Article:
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Merging manuals (was Re: How do you use GDB to debug GDB)
Andrew Cagney wrote:
> gdbint.texinfo is for internals - the things you see when you lift the
> bonnet (1) and start poking around with the engine.
> gdb.texinfo is for the user - the external interfaces to GDB. If anyone
> has ever wondered why the remote protocol is documented in gdb.texinfo
> and not gdbint.texinfo then this is it - it is an external interface to
> gdb. To get carried away with the car metaphore, its a bit like the
> section of the manual which tries to explain how it is possible to
> change a flat using just the spare and tools all hidden somewhere in the
> boot (2).
A good analogy!
> As a complete asside, it has also been suggested that the two documents
> be merged. From memory GCC did this.
GCC still works this way. GDB has it as a separate document because
that's how John Gilmore set it up, and although I wasn't there, I bet
Roland Pesch, as the only professional tech writer at Cygnus at the time,
strongly objected to gluing the internals documentation into the user
manual. (Probably the same way would have happened to GCC if he'd had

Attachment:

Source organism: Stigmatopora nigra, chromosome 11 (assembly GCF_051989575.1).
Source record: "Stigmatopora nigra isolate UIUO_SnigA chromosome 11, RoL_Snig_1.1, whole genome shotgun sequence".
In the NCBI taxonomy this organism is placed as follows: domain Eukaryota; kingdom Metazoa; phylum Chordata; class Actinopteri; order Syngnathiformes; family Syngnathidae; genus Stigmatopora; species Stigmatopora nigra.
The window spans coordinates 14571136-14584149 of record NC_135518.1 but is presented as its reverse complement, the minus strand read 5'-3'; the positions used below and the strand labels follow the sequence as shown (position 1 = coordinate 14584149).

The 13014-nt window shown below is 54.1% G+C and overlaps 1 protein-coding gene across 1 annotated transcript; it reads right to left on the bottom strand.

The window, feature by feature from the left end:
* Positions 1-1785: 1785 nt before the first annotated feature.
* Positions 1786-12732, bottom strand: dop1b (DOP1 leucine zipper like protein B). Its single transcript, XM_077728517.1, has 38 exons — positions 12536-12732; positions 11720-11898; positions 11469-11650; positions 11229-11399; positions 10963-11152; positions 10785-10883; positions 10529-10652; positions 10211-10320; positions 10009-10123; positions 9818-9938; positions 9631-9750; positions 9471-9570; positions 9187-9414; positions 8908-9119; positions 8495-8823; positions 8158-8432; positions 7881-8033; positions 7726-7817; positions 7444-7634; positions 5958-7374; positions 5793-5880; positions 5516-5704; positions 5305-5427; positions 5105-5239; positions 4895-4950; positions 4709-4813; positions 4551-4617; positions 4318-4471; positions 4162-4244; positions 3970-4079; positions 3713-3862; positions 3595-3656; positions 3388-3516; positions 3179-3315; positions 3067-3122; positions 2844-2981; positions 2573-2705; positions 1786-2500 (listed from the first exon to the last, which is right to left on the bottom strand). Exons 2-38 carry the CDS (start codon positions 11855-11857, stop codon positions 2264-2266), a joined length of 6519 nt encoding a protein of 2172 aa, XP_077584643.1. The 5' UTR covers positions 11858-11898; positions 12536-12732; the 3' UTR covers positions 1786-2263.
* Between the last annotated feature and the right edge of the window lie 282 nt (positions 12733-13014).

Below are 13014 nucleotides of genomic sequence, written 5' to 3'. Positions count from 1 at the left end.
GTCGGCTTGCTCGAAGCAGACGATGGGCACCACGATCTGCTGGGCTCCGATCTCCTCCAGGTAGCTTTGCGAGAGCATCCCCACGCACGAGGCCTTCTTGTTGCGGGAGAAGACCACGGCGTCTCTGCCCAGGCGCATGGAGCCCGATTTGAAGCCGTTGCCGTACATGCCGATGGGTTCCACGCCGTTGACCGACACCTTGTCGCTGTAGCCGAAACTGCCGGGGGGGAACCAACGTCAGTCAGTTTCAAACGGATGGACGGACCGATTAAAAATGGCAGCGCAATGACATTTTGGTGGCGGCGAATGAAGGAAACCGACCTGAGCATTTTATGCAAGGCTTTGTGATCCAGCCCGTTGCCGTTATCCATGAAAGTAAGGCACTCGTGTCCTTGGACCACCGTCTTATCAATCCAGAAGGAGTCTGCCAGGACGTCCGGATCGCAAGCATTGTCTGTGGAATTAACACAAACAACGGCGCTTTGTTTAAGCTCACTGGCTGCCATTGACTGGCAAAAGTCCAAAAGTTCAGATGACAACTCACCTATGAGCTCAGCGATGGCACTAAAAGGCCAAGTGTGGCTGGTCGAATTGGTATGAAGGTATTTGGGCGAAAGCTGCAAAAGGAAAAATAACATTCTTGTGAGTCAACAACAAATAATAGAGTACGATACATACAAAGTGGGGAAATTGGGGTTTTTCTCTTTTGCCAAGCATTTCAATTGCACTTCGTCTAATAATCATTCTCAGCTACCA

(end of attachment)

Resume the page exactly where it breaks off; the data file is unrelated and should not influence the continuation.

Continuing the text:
any input into GCC docs.)
I've thought about merging them from time to time. The main argument
against merging should be obvious; the user manual is just that, and
should not include anything that might mislead or intimidate users.
The arguments for merging are that it slightly simplifies document
maintenance, and more importantly that it facilitates the transition
from being a user of the tool to being a developer of it. (How often
have you looked at a GCC manual to find an option, then idly flipped
through the porting section and thought about trying your hand at it?
All the info you need is right there, right?....)
To me the arguments on each side seemed to have about equal weight, and
so I opted for the status quo. But if people felt strongly that the GCC
approach was better, I'd be agreeable to merging the GDB manuals.